You’ve probably heard of MRSA, which is pronounced “mersa” and stands for methicillin-resistant Staphylococcus aureus — a strain of bacteria that has acquired resistance to methicillin, as well as pretty much every other antibiotic to boot. MRSA is an example of evolution by natural selection — what didn’t kill its ancestors made them stronger, spawning a drug-resistant strain.
Why are we talking about MRSA in a post about STIs? It’s not just because MRSA has apparently found a way to be transmitted sexually, but also because it helps make the concept of antibiotic-resistant gonorrhea more accessible. It wasn’t until less than a century ago that we finally developed a magic-bullet treatment for gonorrhea, and for a handful of decades it was quickly and easily treated with a dose of penicillin. Enter evolution by natural selection.
I’d like to point out that just because cold sores = herpes, doesn’t mean that you should ostracize or avoid people with cold sores. People who have STDs/STIs can still live full healthy sex lives, they just have to be more careful. Use protection during any kind of sex, and don’t have sex when you have a breakout. If you contract oral herpes that’s okay. It’s not the end of the world. It’s just mildly annoying sometimes and if you have a higher immune system or take care of yourself you won’t have as many break outs. Just use protection when you are performing oral sex on someone and let them know that there is a chance that they could get herpes. Never touch a cold sore and touch something or someone else. You can transfer herpes to other parts of your body as well, so never touch a sore without washing your hands afterwards. Also, if you get herpes genitally it’s not a big deal. I have herpes genitally, and I got it from someone with a cold sore going down on me. In the almost a year that I’ve had it I’ve only had two breakouts. The first one is always the worst and the second only lasted a couple of days.
Having an STD/STI does not mean you have to be celibate, it just means you have to be more careful.
Cold sores ARE oral herpes. Most commonly, whenever someone is a child they can get herpes from a family member who gets cold sores kissing them. A LOT of people don’t know that cold sores/fever blisters are herpes and can be spread to the genitals. I’ll see posts on tumblr where people will say things like “got another cold sore, don’t worry it’s not herpes!” or “don’t worry guys cold sores aren’t THAT kind of herpes!” and all I can imagine is how awful it’s going to be when they give their partner genital herpes because they didn’t know that cold sores are herpes. That’s why using protection during oral sex is so important and the fact that many people don’t use protection during oral sex is so devastating!
make sure it is a cold sore, they are commonly confused with canker sores, which are not herpes.
Now that we’ve talked about symptoms and transmission, it’s good to know what happens in diagnosis and treatment for gonorrhea.
Diagnosis and Treatment
—A doctor or nurse can obtain a sample for testing from the parts of the body likely to be infected (cervix, urethra, rectum, or throat), and in some cases can use urine to test.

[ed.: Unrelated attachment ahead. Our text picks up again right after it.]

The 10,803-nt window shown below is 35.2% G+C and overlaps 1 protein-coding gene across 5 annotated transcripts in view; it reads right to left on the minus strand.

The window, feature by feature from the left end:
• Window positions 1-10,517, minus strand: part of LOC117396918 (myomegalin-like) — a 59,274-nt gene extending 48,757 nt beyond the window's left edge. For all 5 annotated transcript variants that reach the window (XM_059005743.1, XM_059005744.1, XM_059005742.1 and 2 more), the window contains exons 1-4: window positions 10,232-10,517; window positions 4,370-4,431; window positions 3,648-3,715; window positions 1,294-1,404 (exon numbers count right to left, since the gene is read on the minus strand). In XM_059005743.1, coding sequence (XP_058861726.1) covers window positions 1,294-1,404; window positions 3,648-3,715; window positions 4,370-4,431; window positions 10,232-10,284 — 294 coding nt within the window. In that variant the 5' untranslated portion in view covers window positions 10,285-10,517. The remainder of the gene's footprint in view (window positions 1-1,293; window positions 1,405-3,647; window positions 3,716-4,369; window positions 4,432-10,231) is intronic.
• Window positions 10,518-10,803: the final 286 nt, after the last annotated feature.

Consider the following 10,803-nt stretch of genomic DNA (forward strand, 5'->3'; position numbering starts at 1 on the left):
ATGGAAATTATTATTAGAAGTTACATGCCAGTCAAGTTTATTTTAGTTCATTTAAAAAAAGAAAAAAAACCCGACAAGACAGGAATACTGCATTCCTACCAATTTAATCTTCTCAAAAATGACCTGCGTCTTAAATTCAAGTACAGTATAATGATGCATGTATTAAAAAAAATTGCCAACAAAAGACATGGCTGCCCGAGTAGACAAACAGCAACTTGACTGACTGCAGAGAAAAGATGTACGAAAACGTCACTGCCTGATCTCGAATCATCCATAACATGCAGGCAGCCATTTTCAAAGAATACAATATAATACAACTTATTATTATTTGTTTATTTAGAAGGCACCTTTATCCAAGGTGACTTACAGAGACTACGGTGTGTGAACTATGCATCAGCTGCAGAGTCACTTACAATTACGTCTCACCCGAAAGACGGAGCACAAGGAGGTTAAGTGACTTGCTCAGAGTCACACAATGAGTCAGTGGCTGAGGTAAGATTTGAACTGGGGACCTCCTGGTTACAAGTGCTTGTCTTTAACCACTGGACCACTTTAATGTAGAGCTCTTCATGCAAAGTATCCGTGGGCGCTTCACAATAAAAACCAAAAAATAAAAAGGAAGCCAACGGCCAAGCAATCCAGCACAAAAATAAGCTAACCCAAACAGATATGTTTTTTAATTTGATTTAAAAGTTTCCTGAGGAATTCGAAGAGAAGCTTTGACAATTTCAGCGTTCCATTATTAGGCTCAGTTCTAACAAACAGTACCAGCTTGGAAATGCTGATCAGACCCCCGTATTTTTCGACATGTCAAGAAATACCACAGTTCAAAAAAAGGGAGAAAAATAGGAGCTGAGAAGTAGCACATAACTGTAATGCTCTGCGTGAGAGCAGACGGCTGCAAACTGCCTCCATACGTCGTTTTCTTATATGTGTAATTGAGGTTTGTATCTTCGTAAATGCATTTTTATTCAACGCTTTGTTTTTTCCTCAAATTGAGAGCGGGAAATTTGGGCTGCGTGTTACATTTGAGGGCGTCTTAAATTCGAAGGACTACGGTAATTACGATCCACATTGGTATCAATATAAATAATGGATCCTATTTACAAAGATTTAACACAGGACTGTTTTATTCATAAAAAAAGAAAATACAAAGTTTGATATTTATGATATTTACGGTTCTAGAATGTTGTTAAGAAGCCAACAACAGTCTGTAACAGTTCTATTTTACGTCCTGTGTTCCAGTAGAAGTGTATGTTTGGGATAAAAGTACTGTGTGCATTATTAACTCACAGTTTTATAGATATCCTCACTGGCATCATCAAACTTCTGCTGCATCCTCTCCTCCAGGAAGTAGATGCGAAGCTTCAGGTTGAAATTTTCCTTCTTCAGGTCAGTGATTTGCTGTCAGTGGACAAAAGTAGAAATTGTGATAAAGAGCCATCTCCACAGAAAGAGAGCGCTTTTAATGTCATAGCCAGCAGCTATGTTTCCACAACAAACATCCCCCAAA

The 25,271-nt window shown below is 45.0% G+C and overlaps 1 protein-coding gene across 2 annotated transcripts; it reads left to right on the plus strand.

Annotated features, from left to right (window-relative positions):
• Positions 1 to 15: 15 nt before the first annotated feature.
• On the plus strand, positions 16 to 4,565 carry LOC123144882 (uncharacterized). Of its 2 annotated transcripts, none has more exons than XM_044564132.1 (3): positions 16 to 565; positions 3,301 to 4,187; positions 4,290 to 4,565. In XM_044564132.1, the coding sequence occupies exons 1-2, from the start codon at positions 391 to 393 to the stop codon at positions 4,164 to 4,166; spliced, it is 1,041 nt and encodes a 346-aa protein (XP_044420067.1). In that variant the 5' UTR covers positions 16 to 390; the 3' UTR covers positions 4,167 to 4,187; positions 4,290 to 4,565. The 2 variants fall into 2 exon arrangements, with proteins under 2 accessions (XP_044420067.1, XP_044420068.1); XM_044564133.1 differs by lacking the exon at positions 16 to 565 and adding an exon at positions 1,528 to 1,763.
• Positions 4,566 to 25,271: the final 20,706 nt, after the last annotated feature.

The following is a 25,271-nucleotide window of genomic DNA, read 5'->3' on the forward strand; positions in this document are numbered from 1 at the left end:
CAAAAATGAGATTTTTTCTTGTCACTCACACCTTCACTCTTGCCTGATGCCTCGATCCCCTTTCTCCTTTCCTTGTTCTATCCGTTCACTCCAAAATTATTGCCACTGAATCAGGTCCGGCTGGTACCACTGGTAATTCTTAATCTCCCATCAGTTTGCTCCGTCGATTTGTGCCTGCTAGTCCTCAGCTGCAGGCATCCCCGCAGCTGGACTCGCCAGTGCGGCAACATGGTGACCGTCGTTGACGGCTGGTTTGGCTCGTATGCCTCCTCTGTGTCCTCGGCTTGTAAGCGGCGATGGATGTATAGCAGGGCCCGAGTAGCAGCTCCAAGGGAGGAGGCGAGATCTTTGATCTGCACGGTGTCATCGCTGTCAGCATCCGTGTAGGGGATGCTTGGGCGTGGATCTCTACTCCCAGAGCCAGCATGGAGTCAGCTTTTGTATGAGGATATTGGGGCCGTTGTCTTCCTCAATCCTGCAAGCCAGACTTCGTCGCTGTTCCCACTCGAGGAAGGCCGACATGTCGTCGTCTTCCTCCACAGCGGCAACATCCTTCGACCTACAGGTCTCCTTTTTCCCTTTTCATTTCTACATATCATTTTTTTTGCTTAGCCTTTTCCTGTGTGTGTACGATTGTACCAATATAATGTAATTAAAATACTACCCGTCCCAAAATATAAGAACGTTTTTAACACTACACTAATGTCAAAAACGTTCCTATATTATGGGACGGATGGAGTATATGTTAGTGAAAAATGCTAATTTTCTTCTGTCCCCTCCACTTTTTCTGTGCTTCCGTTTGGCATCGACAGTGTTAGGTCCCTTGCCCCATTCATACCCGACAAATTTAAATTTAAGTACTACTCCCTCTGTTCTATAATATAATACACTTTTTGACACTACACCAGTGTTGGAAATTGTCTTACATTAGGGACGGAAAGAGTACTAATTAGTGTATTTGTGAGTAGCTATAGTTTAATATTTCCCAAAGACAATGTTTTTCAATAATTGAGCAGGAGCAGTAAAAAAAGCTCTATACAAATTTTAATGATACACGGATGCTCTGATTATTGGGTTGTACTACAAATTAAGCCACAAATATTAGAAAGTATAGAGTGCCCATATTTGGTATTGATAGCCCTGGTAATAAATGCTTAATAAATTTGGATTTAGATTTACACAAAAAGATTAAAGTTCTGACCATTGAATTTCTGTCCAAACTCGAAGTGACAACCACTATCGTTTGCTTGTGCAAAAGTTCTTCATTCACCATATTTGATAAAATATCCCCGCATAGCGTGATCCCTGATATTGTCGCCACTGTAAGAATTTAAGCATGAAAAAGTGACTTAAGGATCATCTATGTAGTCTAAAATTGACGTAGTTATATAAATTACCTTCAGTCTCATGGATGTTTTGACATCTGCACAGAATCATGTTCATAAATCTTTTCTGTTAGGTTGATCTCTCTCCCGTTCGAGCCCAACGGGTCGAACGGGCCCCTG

—Antibiotics can successfully cure gonorrhea in adolescents and adults.
—However, drug-resistant strains of gonorrhea are increasing in many areas of the world, and successful treatment of gonorrhea is becoming more difficult.
—It is now recommened that two kinds of drugs be used to treatment gonorrhea.
—It is important to take all of the medication prescribed to cure gonorrhea. Although medication will stop the infection, it will not repair any permanent damage done by the disease.
—Latex condoms, when used consistently and correctly, can reduce the risk of transmission of gonorrhea.
—Any genital symptoms such as discharge or burning during urination or unusual sore or rash should be a signal to stop having sex and to see a doctor.
Sometimes, when people contract bacterial STIs like gonorrhea, they aren’t as concerned as they may have been if they had contracted a viral STI, like herpes, HPV, or HIV. Antibiotics can take of those bacterial infections, right? That’s definitely true - but you have to catch it first, which is why protected sex and regular testing are so important. In that regard, we wanted to address some associated risks of gonorrhea as an untreated STI:
—Untreated gonorrhea can cause some permanent health problems in both women and men.
—In women, gonorrhea is a common cause of pelvic inflammatory disease.
—In men, gonorrhea can cause epididymitis, a painful condition of the ducts attached to the testicles. This can unfortunately lead to infertility if men if left untreated.
—Gonorrhea that goes untreated can actually spread to the blood or joints.
—People with gonorrhea can more easily contract HIV, they can transmit HIV more easily to someone else than if they did not have gonorrhea.
—If a pregnant woman has gonorrhea, she may give the infection to her baby as the baby passes through the birth canal during delivery. This can cause problems for the newborn, such as blindness, joint infection, or a blood infection - this is why pre-natal health care is SO IMPORTANT. Getting screened for all kinds of infections that could impact the health of your newborn and getting treated for them is essential.
Happy Friday ONE condom enthusiasts! Today we’re here to cover safe sex, sex education, relationship advice, and condoms in the news. Our goal is to keep you up to date on anything sex related this past week. Be sure to check out the articles on the fantastic groundbreaking law requiring condom use in porn!
Do you have any links that weren’t included here that you could share with us from the past week?